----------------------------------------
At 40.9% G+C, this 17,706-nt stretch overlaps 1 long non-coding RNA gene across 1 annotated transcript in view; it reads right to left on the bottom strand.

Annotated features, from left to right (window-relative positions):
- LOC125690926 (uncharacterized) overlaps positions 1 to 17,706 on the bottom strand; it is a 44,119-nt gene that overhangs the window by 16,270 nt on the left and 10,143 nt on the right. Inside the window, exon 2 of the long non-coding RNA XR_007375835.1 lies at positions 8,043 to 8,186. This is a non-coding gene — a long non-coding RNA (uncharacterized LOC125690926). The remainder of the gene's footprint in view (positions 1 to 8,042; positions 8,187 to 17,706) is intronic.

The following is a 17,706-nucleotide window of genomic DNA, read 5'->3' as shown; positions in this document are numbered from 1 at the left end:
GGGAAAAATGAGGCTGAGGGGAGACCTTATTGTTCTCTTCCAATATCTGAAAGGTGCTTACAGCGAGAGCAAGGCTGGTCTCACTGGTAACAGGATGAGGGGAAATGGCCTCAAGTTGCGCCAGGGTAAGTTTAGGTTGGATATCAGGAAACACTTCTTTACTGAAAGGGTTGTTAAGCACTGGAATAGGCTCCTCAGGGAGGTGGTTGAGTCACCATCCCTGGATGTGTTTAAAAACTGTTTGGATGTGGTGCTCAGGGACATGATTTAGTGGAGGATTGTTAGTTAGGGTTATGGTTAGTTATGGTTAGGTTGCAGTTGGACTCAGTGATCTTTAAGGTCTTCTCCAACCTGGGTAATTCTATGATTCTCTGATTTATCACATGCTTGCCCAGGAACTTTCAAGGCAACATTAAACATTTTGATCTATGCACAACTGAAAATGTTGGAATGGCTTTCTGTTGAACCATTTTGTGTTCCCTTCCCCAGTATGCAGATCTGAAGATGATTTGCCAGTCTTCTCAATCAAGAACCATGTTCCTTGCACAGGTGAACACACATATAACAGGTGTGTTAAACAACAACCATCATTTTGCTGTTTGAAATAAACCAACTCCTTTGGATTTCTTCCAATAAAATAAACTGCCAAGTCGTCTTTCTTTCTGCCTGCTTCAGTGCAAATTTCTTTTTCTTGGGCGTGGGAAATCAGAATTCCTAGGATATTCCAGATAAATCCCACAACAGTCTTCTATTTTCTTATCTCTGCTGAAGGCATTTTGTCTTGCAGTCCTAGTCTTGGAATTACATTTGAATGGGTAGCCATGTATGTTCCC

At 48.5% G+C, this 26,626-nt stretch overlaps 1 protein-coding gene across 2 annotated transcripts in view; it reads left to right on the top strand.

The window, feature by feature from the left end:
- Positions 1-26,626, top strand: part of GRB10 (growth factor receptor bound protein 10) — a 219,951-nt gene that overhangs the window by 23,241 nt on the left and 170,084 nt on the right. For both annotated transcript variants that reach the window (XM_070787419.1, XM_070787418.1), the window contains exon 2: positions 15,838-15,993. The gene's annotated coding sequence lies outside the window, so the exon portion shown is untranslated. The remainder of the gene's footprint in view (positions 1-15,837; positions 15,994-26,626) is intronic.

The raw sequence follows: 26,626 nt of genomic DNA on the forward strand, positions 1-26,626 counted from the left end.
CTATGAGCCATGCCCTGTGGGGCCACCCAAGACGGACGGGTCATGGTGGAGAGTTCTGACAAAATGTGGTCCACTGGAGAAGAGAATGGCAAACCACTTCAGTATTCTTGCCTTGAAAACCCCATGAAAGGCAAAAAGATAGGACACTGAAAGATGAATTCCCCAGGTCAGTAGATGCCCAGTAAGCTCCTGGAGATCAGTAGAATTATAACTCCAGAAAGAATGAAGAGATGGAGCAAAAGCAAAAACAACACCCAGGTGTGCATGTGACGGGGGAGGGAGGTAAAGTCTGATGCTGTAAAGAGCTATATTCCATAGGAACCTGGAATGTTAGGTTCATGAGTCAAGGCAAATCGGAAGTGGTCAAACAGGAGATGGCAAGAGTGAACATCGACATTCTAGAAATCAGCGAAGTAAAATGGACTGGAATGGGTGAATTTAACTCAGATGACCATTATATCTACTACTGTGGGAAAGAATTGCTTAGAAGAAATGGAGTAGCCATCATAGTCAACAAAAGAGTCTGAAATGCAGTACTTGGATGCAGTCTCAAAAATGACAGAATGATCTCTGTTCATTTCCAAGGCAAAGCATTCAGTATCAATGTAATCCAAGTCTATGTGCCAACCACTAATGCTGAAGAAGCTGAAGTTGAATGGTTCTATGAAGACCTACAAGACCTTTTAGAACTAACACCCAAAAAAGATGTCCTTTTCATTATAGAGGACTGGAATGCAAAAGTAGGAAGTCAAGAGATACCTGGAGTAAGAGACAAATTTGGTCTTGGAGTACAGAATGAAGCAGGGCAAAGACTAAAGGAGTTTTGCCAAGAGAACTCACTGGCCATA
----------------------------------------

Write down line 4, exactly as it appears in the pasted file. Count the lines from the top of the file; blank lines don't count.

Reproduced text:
The following is a 17,706-nucleotide window of genomic DNA, read 5'->3' as shown; positions in this document are numbered from 1 at the left end: